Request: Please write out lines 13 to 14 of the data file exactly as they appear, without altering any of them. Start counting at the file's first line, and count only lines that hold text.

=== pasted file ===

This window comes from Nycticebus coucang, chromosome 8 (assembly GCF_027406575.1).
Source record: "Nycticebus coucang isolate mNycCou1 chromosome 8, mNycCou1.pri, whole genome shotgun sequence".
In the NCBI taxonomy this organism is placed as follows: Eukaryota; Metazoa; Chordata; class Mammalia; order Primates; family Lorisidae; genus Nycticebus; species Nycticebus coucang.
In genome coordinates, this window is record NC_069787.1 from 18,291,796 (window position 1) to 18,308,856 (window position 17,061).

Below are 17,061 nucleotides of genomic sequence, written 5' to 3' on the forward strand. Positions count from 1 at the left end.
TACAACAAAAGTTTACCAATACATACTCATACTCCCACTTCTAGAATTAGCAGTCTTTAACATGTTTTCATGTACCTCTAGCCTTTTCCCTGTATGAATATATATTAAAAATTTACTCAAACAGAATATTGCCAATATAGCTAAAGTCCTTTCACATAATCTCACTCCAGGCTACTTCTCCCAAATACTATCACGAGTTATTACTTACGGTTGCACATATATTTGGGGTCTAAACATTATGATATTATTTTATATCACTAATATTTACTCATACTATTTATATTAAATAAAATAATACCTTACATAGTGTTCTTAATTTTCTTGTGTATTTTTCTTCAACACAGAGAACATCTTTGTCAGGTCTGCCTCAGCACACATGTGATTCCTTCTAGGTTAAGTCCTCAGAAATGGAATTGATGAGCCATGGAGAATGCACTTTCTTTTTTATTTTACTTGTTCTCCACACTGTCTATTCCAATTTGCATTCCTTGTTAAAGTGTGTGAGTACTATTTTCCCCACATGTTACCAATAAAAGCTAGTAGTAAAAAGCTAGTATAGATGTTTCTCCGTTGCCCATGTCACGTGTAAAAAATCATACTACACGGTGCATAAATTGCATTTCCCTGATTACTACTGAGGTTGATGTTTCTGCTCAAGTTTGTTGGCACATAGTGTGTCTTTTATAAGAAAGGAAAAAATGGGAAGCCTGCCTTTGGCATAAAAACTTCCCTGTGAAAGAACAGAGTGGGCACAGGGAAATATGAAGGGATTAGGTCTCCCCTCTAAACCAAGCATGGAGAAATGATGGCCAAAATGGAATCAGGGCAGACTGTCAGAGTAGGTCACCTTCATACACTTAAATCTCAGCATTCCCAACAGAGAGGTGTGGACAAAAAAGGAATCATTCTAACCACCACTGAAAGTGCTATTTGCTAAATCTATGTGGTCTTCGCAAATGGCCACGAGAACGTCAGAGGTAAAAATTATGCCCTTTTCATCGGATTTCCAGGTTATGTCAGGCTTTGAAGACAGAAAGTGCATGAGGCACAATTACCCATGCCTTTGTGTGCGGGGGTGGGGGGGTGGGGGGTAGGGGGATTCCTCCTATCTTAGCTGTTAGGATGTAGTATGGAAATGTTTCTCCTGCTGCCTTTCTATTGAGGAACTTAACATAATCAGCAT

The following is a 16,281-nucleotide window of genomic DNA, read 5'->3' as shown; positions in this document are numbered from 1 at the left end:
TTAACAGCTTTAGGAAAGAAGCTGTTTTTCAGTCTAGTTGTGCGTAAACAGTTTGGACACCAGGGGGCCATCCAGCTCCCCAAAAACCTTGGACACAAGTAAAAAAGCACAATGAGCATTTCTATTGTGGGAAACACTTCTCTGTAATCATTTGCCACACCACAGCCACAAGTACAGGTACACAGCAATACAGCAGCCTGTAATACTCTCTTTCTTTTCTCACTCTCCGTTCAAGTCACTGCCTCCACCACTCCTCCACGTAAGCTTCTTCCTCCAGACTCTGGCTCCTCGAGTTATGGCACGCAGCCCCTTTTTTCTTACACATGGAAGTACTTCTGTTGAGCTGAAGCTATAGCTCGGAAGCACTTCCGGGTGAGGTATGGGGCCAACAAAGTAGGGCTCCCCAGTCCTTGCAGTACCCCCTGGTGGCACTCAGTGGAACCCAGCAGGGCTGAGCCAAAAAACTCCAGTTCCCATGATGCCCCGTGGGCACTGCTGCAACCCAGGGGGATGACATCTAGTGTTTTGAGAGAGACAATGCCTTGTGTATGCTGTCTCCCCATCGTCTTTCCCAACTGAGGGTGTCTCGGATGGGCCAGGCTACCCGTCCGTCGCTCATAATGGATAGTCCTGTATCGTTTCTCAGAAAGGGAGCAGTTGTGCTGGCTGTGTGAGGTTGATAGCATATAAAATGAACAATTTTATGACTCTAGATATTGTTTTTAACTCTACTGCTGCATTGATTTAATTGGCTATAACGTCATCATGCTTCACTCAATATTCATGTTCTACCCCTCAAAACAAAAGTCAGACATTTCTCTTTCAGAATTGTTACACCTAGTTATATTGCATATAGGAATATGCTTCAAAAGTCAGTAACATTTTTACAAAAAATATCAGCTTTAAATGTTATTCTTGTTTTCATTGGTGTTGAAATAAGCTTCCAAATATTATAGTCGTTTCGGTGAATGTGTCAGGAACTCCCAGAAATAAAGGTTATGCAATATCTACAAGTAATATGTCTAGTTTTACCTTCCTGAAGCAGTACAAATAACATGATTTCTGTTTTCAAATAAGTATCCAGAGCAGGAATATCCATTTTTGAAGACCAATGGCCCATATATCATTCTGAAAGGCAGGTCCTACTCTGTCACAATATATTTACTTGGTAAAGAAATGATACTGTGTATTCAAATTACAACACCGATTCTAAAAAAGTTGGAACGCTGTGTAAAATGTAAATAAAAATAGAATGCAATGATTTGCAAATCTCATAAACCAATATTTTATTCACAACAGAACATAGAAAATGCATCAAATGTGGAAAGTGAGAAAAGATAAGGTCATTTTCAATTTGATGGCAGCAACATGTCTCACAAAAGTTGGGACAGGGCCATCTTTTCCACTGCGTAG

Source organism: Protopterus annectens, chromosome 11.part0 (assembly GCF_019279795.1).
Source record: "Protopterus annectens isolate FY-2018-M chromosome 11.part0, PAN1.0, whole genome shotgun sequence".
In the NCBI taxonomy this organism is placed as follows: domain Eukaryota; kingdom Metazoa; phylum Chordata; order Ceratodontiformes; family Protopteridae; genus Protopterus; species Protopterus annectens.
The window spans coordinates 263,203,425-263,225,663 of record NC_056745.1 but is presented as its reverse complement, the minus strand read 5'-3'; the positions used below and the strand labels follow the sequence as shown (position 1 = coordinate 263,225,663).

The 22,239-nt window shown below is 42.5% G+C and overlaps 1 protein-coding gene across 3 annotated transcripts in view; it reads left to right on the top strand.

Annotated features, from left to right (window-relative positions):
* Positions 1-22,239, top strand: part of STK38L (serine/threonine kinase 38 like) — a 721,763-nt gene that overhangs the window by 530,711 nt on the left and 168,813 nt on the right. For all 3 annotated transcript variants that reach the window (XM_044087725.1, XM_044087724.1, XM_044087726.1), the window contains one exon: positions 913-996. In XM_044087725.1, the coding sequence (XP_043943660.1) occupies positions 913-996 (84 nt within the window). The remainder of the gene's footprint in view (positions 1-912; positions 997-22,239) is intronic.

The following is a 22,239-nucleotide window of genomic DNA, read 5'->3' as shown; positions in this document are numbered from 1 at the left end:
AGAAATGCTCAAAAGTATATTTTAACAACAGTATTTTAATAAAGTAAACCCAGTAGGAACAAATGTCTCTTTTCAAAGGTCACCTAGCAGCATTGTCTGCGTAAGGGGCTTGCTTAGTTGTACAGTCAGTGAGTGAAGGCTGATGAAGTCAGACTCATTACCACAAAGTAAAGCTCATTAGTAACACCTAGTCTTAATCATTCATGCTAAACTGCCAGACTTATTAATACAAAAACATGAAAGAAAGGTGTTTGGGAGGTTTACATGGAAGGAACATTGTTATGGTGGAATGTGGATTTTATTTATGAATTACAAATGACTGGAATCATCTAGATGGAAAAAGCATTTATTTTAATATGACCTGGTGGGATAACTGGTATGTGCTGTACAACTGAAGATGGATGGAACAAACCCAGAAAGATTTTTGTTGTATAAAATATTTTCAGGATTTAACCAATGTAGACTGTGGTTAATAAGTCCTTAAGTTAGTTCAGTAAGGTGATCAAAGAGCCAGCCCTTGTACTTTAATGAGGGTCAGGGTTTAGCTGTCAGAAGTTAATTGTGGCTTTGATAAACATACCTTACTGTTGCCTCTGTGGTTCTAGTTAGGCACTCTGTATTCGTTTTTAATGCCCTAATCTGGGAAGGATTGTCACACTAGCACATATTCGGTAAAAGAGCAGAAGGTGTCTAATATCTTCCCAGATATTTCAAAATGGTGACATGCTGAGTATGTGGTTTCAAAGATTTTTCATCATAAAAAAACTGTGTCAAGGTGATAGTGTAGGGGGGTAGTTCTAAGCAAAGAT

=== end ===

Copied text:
The 22,239-nt window shown below is 42.5% G+C and overlaps 1 protein-coding gene across 3 annotated transcripts in view; it reads left to right on the top strand.

Annotated features, from left to right (window-relative positions):